Over the years many photographers have captured the view we consider this month. This photo was taken from the western side of John Bugge’s homestead, atop “Bugge’s Hill” where the Peak Inn is located today. Interesting elements made the view popular—the homestead fields and log barn in foreground, the renowned “Matanuska Colony” community buildings in middle ground, and the rugged mountains that anchor the east end of the valley as a backdrop. Commercial photographers, such as Hewitts of Anchorage, found the image made a popular picture postcard for sale to be mailed to folks “back home” or kept in family collections.
The Museum collection includes numerous photos similar to this one, taken at different times and different seasons over the years from the same viewpoint. When viewed together, and arranged in the proper sequence, it’s intriguing to see the changes that are evident over time. In that regard, understanding when things occurred—when buildings were constructed and are evident or missing in a photo, for example—is extraordinarily helpful in understanding when an undated photo was taken.
We don’t have a precise date for when this month’s image was captured, but we can see several clues. It’s obvious that summer is well along as snow on the mountains is essentially gone. The water tower is in place and painted. It was erected as a pre-fabricated “kit” sent up from the Seattle Boiler Works and welded together by a three-man local crew in summer of 1936. We can see scaffolding is removed from the school building, indicating that the exterior construction that began in 1935 and extended into 1936 was completed. The train depot (at center) was constructed in 1936 and appears complete. The hospital (at right) was dedicated in May,1937 and appears complete.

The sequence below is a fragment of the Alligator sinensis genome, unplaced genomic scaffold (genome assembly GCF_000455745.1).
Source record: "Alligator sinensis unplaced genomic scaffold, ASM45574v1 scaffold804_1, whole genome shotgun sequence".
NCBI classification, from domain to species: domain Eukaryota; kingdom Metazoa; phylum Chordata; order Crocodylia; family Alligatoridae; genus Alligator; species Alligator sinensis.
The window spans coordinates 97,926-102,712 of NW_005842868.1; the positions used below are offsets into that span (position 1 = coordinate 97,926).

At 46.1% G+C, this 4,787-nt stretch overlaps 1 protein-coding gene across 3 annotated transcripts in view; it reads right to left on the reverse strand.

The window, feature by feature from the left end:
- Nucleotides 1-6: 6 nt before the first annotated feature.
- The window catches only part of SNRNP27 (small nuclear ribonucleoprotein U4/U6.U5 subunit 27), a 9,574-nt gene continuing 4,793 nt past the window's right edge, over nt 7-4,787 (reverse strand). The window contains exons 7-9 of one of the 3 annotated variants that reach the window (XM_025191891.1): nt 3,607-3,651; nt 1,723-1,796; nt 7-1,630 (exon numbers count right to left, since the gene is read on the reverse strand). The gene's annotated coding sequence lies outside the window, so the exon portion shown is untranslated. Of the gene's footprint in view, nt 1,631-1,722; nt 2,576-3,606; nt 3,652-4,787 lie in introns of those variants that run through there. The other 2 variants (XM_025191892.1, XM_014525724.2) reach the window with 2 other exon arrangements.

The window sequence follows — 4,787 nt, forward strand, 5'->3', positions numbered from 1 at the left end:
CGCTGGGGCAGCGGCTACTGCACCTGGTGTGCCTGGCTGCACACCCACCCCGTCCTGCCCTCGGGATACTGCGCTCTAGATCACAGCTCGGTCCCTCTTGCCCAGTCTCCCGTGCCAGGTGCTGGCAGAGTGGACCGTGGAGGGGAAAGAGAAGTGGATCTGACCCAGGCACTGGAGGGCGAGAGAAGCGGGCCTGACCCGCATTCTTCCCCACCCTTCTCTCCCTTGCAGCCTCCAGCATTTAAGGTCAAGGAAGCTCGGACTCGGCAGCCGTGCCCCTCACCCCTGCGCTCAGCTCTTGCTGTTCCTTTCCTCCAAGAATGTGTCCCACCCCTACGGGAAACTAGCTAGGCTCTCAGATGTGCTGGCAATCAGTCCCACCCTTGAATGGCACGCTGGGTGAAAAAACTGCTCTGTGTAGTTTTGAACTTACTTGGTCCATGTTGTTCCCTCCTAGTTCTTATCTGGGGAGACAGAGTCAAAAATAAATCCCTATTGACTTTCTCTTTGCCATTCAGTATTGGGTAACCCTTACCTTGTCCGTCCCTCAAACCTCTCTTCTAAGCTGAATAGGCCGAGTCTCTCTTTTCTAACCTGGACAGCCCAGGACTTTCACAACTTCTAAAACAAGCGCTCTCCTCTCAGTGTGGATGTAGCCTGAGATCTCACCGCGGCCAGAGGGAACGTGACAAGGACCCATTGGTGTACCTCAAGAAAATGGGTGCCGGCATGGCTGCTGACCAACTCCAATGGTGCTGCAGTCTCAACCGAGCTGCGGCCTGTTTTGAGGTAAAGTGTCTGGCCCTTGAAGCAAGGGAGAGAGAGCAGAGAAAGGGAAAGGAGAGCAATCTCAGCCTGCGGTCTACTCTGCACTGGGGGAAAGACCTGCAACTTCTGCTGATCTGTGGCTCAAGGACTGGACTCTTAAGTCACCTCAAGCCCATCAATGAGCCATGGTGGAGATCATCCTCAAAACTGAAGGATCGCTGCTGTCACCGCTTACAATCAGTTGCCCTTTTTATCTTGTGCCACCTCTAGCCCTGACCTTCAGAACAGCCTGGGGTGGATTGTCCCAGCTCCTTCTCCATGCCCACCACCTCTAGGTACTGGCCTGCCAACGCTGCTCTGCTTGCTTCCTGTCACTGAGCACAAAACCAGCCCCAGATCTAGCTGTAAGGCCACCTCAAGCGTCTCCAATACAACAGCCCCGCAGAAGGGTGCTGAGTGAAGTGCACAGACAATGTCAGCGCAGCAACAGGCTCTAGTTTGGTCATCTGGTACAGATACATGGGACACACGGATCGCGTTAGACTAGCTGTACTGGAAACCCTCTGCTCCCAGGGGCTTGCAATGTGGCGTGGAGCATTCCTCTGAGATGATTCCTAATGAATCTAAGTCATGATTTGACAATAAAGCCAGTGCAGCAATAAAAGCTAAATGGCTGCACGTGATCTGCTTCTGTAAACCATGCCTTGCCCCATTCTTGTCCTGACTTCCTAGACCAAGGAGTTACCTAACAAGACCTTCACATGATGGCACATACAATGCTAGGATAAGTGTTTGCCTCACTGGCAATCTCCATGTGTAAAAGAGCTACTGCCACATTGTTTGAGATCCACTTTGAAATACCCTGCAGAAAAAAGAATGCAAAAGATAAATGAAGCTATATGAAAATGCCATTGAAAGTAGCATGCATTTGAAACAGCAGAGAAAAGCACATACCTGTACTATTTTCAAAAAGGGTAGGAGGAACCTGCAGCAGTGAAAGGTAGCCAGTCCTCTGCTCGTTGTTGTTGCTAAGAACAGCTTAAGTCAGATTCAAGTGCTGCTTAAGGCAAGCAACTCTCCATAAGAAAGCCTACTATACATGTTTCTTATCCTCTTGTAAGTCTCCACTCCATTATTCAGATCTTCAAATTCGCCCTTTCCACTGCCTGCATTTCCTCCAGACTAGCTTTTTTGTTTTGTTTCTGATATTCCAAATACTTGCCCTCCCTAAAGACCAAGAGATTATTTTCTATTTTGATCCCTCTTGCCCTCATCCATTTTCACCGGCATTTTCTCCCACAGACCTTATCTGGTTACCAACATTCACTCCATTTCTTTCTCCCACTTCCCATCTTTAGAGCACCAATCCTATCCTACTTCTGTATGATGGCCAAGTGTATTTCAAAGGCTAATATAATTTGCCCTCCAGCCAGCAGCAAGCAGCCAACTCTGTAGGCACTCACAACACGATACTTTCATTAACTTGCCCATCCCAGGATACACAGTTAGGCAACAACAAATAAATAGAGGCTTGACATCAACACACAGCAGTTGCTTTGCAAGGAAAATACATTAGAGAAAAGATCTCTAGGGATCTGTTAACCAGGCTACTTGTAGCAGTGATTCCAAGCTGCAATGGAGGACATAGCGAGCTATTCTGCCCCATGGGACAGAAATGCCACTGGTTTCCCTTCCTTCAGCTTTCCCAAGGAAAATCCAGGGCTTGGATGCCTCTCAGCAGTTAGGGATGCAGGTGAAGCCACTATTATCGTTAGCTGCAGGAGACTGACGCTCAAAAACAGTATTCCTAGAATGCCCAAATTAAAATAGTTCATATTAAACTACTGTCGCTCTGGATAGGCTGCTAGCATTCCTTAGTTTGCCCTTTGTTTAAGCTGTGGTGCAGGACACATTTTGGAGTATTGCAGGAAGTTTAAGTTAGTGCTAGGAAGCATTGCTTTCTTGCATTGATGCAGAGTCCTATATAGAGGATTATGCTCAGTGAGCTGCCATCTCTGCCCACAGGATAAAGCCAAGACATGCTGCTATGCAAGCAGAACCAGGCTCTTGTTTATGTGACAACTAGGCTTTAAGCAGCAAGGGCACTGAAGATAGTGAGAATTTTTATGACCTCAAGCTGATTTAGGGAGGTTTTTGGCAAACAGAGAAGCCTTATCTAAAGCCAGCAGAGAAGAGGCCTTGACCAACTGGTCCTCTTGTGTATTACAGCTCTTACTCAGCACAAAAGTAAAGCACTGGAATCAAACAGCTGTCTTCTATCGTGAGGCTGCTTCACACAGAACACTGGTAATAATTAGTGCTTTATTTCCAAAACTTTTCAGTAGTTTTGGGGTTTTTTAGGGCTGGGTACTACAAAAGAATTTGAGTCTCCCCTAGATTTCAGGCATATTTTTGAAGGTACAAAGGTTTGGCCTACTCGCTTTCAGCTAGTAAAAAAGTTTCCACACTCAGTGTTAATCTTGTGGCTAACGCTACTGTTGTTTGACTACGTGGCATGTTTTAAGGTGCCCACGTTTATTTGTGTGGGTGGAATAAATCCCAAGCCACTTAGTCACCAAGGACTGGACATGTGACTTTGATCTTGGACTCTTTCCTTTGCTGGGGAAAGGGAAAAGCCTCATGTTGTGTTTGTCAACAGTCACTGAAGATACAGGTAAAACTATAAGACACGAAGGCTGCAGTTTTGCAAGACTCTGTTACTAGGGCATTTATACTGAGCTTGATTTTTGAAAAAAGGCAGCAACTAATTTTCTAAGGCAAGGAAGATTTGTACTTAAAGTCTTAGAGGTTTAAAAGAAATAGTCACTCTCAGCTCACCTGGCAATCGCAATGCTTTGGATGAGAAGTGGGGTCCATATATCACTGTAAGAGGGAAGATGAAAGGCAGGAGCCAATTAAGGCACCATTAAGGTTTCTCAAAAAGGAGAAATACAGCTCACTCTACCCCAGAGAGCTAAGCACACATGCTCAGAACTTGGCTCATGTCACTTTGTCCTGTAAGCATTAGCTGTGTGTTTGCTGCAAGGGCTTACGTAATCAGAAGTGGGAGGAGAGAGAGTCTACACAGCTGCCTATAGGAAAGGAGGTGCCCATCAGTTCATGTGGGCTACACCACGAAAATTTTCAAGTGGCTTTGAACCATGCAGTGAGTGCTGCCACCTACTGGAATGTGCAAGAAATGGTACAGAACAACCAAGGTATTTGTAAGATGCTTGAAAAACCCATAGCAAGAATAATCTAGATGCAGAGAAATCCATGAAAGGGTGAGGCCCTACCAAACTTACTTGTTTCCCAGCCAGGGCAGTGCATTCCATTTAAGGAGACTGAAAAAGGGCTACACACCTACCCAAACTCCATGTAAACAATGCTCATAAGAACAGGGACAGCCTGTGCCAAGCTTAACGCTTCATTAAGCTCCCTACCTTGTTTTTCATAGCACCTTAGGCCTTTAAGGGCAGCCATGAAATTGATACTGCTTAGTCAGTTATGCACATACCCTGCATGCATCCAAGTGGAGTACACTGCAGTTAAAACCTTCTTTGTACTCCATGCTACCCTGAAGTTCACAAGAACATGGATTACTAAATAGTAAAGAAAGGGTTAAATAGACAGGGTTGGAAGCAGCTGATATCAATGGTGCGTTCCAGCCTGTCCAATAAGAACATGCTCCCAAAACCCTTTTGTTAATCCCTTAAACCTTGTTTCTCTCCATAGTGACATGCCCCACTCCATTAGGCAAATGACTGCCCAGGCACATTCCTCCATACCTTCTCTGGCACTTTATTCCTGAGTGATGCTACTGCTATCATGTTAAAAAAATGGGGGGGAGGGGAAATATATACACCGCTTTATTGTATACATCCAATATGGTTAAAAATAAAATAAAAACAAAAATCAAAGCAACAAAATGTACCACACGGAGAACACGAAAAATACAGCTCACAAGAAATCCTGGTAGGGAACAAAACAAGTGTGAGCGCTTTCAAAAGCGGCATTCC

At the same time, numerous tents are still visible, left over from the “Tent City” days of the Colonist’s arrival in 1935. Construction of Koslosky’s new store, which opened in 1945 is not in evidence. Nor is the Valley Hotel, constructed throughout 1947 for a dedication opening in 1948. The hospital burned in spring of 1946. Given the evidence above, we may assume the photo was taken sometime after 1936, perhaps as early as 1937.
Knowing the dates of when things happened, and relating that information to what appears in a photo,allows us to arrange this month’s image among the two dozen similar views in our collection, placing it sometime between summer of 1937 and spring of 1945. Future discovery of when things happened(such as when that hump in the “Wasilla Road” at the right of the photo was flattened out), plus dates identified for those other similar photos, may help confirm a more specific date for this image. By arranging this photo in the proper sequence with others allows us to better visualize how Palmer has changed and grown over the years.